Sunday, February 14, 2010

Details- of thee I sing

I've been thinking about details lately- and believe me, it takes a lot out of me. I am not a detail-oriented person.

However, I've learned how details make or break my writing. When I started writing, I thought deluging the reader with details would pull her into my story. As you all know, though, a flood of detail often requires the reader to wade through dense paragraphs, trying to figure out what they should attend to. Too many detail dumps and the reader will skip the page or put the book down entirely.

What, then, makes details sing? Singing details (aside from their amazing vocal abilities) do several things:

1. They reveal emotional topography as well as the physical environment.

Can I just go to one of my favorites? When I was five, I saw a live performance of The King and I- with Yul Brenner. I remember the Yul's shining head, swirling skirts from the ball dance, and the fireworks as Mom and I left the theater.

It wasn't till much later as I watched the movie that I noticed the attraction between the King and Anna. It was the moment he reaches out to take her in his arms- and she pulls back.

If I were writing that scene, I could put down paragraphs of how both of them were attracted to each other. Or, I could simply describe how the previously forthright Anna pulls back when the king attempts to put his hand on her waist. It's an amazing detail.

2. They are unusual. I remember a first pages panelist telling us we must describe something the reader doesn't expect. You could spend yourself describing a loud Marine sergeant as he greets rookies with paint-peeling language. But guess what? We expect Marine sergeants to do that. So, no matter how well you describe it, the readers won't care. You wasted space showing them something they've already seen. We need to look for the details that make our sergeants different from all the other guys yelling at the recruits.

I've been revising and revising, so I've been hunting details that sing. I sit with my eyes closed a lot, scanning a scene to figure out what a reader most needs to see.

To me, attention to important details was responsible for one of the biggest jumps in my writing. I'd never thought of winnowing through all the things I could describe to find the few that I should describe. It took a lot of work to even think that way. It still does. But it has become one of my favorite parts of revision.

I'd love to know what you think. What makes a detail sing for you? How do you choose what you describe in your own work?


Brenda said...

I find this really difficult, too. One thing I've noticed that I have a tendency to do is to always describe how something is said. You know...he said softly. She said angrily. In re-reading I realize how unnecessary it is and am trying to cut it out but it's a hard habit to break! I often have to visualize the scene, especially conversations and spend a lot of time staring at the window with the pictures in my head. I like the idea of what you should describe vs. what you could describe.

Sarah said...

I've been tempted to do that recently as well, Brenda. Like you, I've spent time making sure the dialog is clear. I've also been trying to see if there's any physical tell that might show what's going on as well.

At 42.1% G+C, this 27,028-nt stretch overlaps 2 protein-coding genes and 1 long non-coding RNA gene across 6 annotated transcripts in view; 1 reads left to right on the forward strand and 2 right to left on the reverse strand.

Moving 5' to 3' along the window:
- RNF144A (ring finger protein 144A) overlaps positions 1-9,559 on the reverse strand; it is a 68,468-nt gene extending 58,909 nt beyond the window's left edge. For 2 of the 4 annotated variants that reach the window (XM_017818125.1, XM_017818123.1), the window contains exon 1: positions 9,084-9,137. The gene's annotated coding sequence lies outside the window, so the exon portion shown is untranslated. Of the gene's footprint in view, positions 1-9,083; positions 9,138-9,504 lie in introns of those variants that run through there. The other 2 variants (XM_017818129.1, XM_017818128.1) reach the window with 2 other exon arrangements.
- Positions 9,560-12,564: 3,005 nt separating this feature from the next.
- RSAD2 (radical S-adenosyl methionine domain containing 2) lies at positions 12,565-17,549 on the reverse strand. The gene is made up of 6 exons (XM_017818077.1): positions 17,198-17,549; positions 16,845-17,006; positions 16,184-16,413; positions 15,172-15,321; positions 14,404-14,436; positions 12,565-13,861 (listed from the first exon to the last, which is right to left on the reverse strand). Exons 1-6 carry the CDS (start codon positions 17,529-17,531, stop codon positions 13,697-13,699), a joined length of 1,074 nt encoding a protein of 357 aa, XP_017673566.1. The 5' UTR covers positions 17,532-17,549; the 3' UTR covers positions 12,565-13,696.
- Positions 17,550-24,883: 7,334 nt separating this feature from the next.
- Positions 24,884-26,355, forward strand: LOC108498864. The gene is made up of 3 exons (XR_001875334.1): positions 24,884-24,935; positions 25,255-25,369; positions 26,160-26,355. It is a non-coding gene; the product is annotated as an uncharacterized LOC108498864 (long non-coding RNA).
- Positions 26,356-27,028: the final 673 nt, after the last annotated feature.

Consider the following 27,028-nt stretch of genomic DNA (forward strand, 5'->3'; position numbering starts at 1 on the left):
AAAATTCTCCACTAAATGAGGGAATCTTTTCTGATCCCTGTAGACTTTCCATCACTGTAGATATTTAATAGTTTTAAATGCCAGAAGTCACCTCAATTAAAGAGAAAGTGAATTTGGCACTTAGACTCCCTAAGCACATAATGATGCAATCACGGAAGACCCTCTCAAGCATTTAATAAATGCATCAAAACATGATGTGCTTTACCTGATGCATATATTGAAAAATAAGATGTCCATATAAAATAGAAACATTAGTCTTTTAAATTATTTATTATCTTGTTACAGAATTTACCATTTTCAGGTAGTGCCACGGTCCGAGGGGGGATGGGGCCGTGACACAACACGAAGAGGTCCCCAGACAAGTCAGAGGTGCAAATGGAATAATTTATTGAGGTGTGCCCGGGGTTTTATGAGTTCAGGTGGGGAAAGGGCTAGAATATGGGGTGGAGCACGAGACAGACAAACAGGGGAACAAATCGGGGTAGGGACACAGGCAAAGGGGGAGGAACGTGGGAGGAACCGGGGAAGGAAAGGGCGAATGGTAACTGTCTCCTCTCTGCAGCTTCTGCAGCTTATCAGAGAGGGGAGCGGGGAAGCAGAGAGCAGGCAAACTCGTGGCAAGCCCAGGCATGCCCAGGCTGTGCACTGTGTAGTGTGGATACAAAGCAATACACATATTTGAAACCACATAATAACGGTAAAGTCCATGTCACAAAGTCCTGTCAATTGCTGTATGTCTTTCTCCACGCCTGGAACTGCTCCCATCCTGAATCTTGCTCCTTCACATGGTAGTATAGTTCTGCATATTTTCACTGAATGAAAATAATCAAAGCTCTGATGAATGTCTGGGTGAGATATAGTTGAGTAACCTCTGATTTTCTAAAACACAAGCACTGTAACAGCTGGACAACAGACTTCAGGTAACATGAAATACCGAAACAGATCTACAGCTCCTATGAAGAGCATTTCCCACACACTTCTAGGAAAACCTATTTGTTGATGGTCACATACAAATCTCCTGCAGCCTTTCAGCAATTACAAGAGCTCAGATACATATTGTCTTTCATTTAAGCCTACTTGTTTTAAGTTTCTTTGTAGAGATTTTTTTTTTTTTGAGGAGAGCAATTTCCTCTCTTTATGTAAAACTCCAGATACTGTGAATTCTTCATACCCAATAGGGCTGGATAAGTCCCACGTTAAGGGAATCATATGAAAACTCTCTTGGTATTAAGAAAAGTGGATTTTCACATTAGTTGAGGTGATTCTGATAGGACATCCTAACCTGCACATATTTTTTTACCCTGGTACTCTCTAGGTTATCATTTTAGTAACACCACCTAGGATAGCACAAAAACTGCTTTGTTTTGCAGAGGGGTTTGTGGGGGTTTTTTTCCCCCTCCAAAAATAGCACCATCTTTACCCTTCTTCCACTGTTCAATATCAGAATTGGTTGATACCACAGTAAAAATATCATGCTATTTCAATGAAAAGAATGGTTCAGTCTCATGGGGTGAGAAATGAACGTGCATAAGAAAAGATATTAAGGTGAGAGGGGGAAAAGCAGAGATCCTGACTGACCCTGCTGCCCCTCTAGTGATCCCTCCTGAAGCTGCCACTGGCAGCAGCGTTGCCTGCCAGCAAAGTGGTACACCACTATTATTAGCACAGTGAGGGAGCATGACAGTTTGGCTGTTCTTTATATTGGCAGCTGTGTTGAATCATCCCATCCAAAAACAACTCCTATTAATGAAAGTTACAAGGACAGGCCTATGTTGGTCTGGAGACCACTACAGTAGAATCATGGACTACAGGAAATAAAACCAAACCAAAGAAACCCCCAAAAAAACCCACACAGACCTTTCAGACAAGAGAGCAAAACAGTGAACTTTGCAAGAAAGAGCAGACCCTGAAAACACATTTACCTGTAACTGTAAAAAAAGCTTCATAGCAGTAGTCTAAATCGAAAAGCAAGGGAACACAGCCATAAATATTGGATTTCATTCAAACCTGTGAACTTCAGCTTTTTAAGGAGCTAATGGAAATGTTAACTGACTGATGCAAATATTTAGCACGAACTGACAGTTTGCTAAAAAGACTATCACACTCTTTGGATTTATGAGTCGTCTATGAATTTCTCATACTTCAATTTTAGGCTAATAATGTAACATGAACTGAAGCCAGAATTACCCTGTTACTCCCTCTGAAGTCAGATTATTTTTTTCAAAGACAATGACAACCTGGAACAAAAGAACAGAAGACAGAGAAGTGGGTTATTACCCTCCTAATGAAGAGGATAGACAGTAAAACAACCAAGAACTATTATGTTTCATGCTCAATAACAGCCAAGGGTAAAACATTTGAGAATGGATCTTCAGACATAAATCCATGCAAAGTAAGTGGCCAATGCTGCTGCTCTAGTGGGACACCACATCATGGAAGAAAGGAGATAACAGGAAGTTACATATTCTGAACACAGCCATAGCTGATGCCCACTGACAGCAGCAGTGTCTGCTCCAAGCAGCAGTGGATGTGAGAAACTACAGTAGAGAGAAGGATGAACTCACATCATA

Shelley Sly said...

I love unusual details, like the sergeant example you gave. When I think about the details -- particularly character details -- that I remember in books I've read, it's usually because they're unlike what I would expect. I hope I can accomplish the same with my work.

Jennifer Major said...

Sarah - you are so right. Unusual details even if they describe a typical characteristic make our writing more interesting. Those moments when I'm drafting or editing and my description flows out with precision and originality, well, that's what keeps me writing! Good post!

Amy Tate said...

Oh I relate with this post! I once had friend tell me that I'm a get-to-the-point sort of gal. It's an area that I've really had to focus on. I'm in the process of taking each chapter of my novel and re-writing it in first person to gain more insight. Then I take those details and plug them back into third person. It has really helped me with the details.

Lisa said...

When I close my eyes, I tend to want to fall asleep, so I often act out the scene or action I'm trying to convey. I get to my feet and become the character. I become Roy and slouch into a chair. I become Annabel as I grip the stone by its chain and thrust it out in front of me. That way I can note the exact tilt of my wrist, my posture, the beating of my heart.

I'm sure this won't work for everyone, but I find when I physically engage myself I can more easily find that perfect word or phrase to describe what's in my head.

Sarah said...

Shelley, when I thought about it, I realized I'd loved the unusual details in other books as well.

Jennifer, you're so right. I recently nailed a tiny part of a scene, and it felt. so. good.

Amy, you're not the first person I know who has written in first person to find details that enrich a third person narrative. How interesting!

Lisa, I just think how funny we must look when we write. We're immobile or muttering, or acting out a scene. I love it.

Andrea Franco-Cook said...

Indeed! details can make or break a novel. It's difficult to find a balance. However,if I find myself fighting the urge to drift off or skip pages while reading/revising, then there is too much detail. So far, this method has worked for me.